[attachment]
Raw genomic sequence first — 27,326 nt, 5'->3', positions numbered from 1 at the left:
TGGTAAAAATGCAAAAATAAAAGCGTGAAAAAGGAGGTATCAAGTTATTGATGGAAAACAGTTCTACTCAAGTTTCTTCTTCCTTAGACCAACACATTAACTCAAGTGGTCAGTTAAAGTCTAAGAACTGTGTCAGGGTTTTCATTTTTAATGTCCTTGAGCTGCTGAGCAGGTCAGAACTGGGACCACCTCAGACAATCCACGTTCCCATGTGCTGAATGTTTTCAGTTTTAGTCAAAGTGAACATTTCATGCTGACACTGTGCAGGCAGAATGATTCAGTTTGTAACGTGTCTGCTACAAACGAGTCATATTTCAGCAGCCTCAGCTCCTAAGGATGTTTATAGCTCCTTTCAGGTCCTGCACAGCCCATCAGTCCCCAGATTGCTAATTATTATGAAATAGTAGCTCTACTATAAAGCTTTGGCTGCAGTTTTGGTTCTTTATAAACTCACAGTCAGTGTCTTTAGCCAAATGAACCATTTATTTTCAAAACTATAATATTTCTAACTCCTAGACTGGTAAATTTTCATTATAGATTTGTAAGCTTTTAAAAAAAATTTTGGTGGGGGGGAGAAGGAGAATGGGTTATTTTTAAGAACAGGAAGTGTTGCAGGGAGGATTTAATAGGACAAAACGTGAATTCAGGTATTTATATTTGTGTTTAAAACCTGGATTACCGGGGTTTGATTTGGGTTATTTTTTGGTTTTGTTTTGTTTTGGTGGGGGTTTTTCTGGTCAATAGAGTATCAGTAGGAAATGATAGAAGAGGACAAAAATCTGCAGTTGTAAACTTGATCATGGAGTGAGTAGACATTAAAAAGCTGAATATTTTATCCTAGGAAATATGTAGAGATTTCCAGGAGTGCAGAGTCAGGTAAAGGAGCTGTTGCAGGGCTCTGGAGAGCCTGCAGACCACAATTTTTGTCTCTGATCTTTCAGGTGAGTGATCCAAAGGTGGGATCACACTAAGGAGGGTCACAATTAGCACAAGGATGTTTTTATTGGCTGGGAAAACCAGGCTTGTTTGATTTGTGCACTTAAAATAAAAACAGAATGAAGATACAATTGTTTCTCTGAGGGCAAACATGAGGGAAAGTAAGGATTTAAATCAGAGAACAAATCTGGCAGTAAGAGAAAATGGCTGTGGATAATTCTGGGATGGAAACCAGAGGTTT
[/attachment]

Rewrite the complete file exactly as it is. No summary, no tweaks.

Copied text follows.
Raw genomic sequence first — 27,326 nt, 5'->3', positions numbered from 1 at the left:
TGGTAAAAATGCAAAAATAAAAGCGTGAAAAAGGAGGTATCAAGTTATTGATGGAAAACAGTTCTACTCAAGTTTCTTCTTCCTTAGACCAACACATTAACTCAAGTGGTCAGTTAAAGTCTAAGAACTGTGTCAGGGTTTTCATTTTTAATGTCCTTGAGCTGCTGAGCAGGTCAGAACTGGGACCACCTCAGACAATCCACGTTCCCATGTGCTGAATGTTTTCAGTTTTAGTCAAAGTGAACATTTCATGCTGACACTGTGCAGGCAGAATGATTCAGTTTGTAACGTGTCTGCTACAAACGAGTCATATTTCAGCAGCCTCAGCTCCTAAGGATGTTTATAGCTCCTTTCAGGTCCTGCACAGCCCATCAGTCCCCAGATTGCTAATTATTATGAAATAGTAGCTCTACTATAAAGCTTTGGCTGCAGTTTTGGTTCTTTATAAACTCACAGTCAGTGTCTTTAGCCAAATGAACCATTTATTTTCAAAACTATAATATTTCTAACTCCTAGACTGGTAAATTTTCATTATAGATTTGTAAGCTTTTAAAAAAAATTTTGGTGGGGGGGAGAAGGAGAATGGGTTATTTTTAAGAACAGGAAGTGTTGCAGGGAGGATTTAATAGGACAAAACGTGAATTCAGGTATTTATATTTGTGTTTAAAACCTGGATTACCGGGGTTTGATTTGGGTTATTTTTTGGTTTTGTTTTGTTTTGGTGGGGGTTTTTCTGGTCAATAGAGTATCAGTAGGAAATGATAGAAGAGGACAAAAATCTGCAGTTGTAAACTTGATCATGGAGTGAGTAGACATTAAAAAGCTGAATATTTTATCCTAGGAAATATGTAGAGATTTCCAGGAGTGCAGAGTCAGGTAAAGGAGCTGTTGCAGGGCTCTGGAGAGCCTGCAGACCACAATTTTTGTCTCTGATCTTTCAGGTGAGTGATCCAAAGGTGGGATCACACTAAGGAGGGTCACAATTAGCACAAGGATGTTTTTATTGGCTGGGAAAACCAGGCTTGTTTGATTTGTGCACTTAAAATAAAAACAGAATGAAGATACAATTGTTTCTCTGAGGGCAAACATGAGGGAAAGTAAGGATTTAAATCAGAGAACAAATCTGGCAGTAAGAGAAAATGGCTGTGGATAATTCTGGGATGGAAACCAGAGGTTT